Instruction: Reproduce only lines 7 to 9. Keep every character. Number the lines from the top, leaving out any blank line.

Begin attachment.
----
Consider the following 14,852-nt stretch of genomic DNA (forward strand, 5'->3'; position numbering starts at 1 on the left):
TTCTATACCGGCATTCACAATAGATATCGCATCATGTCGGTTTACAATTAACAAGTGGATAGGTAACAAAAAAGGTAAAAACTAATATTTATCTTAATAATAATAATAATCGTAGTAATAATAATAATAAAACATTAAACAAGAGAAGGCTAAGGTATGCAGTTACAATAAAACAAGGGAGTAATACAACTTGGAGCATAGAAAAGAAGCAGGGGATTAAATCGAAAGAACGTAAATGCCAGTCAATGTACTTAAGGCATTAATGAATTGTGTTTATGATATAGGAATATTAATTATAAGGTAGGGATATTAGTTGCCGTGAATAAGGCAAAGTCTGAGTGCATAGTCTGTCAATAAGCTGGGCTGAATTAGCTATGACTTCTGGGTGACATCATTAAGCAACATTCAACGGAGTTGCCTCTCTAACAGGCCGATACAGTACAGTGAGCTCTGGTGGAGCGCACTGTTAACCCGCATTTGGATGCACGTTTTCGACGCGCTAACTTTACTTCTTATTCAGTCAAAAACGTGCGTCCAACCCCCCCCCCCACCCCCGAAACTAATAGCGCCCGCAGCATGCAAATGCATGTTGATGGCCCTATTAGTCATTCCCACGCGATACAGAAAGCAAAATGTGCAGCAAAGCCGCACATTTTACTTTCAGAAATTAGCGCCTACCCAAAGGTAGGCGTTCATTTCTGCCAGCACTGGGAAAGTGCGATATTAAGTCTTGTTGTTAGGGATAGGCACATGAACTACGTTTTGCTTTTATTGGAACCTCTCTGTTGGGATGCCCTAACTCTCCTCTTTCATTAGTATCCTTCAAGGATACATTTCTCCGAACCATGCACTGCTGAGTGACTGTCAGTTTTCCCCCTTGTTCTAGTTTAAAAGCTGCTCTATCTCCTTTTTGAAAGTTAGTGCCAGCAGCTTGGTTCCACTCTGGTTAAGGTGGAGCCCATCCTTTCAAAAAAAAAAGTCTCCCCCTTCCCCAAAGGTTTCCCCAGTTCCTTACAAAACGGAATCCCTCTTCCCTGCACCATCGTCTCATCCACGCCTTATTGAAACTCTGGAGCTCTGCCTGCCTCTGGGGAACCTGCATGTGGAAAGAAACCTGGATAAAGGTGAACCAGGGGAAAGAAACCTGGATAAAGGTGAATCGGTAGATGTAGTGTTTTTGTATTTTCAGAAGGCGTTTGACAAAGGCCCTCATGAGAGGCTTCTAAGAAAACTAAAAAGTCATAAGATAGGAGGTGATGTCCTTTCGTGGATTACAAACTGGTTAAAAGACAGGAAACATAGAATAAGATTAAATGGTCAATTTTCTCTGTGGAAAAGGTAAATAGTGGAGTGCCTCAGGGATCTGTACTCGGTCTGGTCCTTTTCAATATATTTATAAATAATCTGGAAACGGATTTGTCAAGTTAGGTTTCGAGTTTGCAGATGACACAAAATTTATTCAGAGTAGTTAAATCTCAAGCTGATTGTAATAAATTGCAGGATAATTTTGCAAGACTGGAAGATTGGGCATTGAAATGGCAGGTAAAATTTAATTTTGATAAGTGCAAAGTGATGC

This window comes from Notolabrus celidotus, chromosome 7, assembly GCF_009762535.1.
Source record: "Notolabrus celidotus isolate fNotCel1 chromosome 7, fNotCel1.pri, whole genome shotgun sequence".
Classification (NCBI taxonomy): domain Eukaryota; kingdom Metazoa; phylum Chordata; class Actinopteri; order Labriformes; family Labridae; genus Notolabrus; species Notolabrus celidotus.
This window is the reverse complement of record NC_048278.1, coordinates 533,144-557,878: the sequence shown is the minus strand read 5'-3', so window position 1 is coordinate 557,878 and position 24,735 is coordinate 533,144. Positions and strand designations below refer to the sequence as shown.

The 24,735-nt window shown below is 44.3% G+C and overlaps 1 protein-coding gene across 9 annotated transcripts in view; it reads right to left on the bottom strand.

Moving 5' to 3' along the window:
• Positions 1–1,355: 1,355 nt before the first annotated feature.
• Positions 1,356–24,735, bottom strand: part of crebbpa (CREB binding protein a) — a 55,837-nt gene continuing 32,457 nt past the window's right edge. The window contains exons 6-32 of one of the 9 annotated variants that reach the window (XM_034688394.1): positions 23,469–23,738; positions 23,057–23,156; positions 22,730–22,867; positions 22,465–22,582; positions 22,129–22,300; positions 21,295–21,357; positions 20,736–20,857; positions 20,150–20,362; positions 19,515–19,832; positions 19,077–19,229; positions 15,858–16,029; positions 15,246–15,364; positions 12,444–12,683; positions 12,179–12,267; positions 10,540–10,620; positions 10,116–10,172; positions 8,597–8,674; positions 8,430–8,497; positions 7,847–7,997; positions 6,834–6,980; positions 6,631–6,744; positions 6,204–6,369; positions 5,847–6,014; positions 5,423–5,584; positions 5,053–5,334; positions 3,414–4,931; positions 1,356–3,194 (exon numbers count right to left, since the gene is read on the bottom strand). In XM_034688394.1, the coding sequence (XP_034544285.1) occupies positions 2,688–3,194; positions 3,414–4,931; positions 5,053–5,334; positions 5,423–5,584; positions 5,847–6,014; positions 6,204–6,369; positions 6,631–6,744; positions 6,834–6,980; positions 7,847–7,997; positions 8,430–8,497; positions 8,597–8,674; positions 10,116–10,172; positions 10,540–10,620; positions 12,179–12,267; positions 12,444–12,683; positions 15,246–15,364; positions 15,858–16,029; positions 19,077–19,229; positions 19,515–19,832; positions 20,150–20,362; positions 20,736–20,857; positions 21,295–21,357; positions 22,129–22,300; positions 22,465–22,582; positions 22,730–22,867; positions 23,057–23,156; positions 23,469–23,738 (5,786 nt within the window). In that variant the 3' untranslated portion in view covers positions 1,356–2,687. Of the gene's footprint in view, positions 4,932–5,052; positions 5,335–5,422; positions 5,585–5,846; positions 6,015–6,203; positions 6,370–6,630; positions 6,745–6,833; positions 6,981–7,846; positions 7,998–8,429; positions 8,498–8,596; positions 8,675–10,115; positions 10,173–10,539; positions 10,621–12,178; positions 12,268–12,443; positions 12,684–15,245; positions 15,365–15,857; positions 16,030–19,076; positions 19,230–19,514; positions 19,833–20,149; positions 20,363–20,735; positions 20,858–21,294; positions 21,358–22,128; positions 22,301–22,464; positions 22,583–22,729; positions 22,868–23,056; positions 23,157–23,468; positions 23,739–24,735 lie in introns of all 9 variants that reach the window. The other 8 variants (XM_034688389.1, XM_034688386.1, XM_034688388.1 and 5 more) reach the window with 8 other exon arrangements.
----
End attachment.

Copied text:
The 24,735-nt window shown below is 44.3% G+C and overlaps 1 protein-coding gene across 9 annotated transcripts in view; it reads right to left on the bottom strand.

Moving 5' to 3' along the window:
• Positions 1–1,355: 1,355 nt before the first annotated feature.